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Son of motor neurone disease sufferer escapes prosecution after helping him commit suicide

*as mentioned in He was then diagnosed with motor neurone disease at the start of 2015.
The son of a former prison governer who suffered from motor neurone disease escaped prosecution after helping his father to end his own life because it was “not in the public interest”.
His father, also called William Maguire, had a series of health problems including severe lung disease, raised blood pressure, bowel inflammation and depression.
He had talked about travelling to Swiss assisted suicide clinic Dignitas and was “determined” to end his own life, the inquest heard.
William Maguire, 54, was put in “an almost impossible position” by his father’s illness, and helped him to commit suicide “out of great love”, assistant coroner John Matthews told Isle of Wight Coroner’s Court.

Son of motor neurone disease sufferer escapes prosecution after helping him commit suicide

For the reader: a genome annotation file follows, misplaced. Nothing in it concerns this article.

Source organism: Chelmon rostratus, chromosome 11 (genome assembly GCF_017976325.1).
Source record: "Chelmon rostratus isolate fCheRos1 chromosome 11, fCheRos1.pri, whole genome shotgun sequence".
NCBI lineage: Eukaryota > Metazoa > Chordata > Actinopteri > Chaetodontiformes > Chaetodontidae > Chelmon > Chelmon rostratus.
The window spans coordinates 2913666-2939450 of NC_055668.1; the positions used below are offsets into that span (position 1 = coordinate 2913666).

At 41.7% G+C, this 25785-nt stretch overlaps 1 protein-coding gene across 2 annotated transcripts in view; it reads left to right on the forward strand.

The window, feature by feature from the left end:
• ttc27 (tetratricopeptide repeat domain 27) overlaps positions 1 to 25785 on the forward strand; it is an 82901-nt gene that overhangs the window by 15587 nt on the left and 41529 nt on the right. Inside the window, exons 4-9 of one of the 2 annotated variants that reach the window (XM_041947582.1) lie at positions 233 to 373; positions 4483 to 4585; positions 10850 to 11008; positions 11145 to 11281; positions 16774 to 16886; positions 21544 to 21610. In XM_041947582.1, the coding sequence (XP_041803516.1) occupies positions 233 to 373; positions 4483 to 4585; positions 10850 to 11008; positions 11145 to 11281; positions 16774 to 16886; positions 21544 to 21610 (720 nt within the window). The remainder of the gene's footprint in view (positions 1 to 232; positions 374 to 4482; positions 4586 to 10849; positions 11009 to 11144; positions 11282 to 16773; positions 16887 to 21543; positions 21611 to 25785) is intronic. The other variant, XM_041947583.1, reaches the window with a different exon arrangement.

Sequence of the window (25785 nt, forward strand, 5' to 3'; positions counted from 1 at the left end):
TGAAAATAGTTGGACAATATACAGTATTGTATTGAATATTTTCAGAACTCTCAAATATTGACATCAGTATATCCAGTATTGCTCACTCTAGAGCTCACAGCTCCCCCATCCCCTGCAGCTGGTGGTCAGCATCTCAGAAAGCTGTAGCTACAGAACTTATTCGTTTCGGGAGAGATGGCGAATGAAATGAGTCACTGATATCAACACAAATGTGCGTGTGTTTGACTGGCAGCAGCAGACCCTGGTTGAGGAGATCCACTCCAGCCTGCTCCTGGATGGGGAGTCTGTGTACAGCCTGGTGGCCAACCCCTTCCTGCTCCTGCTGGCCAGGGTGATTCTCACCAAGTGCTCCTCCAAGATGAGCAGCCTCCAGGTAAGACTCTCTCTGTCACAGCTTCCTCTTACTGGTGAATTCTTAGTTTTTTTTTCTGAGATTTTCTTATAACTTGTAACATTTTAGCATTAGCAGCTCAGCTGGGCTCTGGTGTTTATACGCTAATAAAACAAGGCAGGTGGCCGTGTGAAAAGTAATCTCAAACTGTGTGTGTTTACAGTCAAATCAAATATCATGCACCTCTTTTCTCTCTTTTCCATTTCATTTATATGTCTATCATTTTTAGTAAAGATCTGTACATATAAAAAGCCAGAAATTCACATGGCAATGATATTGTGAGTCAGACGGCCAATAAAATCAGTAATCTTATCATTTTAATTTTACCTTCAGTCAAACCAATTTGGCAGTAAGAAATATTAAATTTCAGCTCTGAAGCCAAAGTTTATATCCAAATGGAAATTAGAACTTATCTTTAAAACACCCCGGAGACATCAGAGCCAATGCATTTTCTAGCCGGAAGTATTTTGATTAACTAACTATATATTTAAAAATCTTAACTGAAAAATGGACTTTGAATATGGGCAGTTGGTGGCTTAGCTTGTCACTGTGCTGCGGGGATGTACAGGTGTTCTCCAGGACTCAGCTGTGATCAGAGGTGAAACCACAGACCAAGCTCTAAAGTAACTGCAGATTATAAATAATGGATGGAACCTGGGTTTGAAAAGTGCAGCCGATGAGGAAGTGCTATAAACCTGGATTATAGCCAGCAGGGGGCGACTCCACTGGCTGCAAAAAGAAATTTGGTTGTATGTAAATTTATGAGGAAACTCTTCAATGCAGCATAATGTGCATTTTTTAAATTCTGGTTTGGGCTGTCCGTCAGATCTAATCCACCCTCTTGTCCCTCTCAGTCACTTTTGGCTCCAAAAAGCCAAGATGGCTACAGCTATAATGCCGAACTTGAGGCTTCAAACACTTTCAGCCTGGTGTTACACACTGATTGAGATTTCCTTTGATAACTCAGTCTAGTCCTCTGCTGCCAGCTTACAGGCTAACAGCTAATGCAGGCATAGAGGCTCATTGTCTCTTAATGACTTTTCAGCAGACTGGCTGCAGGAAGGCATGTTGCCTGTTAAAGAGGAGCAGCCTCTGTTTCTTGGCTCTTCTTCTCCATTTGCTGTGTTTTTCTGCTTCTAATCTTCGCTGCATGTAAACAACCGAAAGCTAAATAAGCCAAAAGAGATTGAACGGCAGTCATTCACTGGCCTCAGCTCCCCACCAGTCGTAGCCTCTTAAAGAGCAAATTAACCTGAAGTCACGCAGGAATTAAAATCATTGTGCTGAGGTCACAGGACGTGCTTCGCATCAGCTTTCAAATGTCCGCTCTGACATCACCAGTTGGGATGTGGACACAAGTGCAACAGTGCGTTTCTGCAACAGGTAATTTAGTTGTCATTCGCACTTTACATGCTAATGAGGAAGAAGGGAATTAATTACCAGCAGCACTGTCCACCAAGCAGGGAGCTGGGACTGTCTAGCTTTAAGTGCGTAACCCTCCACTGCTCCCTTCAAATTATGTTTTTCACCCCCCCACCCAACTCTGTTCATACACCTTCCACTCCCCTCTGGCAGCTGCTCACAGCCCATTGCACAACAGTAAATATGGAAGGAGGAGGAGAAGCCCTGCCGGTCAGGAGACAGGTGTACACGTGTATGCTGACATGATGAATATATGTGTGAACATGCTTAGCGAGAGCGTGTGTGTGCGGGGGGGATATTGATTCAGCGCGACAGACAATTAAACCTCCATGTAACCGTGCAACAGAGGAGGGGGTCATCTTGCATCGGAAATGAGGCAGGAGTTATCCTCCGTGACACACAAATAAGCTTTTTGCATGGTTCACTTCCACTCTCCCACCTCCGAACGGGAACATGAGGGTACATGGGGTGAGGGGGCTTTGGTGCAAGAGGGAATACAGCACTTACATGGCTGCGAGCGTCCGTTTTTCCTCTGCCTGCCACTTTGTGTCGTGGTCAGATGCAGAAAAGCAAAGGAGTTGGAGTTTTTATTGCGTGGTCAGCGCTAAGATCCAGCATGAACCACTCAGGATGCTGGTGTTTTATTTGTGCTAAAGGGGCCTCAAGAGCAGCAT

according to Could not subscribe, try again later Invalid EmailThe son of a motor neurone disease sufferer reluctantly tried to help his father commit suicide “out of great love”, an inquest heard.
“Mr Maguire was determined to carry out the actions that he did and had Mr Maguire Junior not been there, he would have done it on his own in some way.”
Sarah Wootton, Chief Executive of Dignity in Dying which campaigns for assisted dying, said that tragically, this is not an isolated incident.
Euthanasia, or assisted dying, is against the law in the UK, but attempting to kill one’s self is not a criminal act.
A suicide note written by Mr Maguire Snr was left by his body which read: “I do not wish to be resuscitated.

Paedo vicar caged after victim with motor neurone disease gave evidence by blinking but died before seeing justice done

according to Judge Peter Johnson said: “Michael was diagnosed with motor neurone disease in 2015 and he wished to see justice done.
The 47-year-old had become the first person to give evidence in a UK court using the Eyegaze technology.
The court heard Rowe was also convicted in 1996 for the abuse of another choirboy.
“He wanted to see justice done, but tragically that was not the case as he died shortly before an officer arrived to deliver the news.
“Despite the ravages of that incurable illness, he was, thanks to modern science, finally able to tell the court of what happened to him at your hands.

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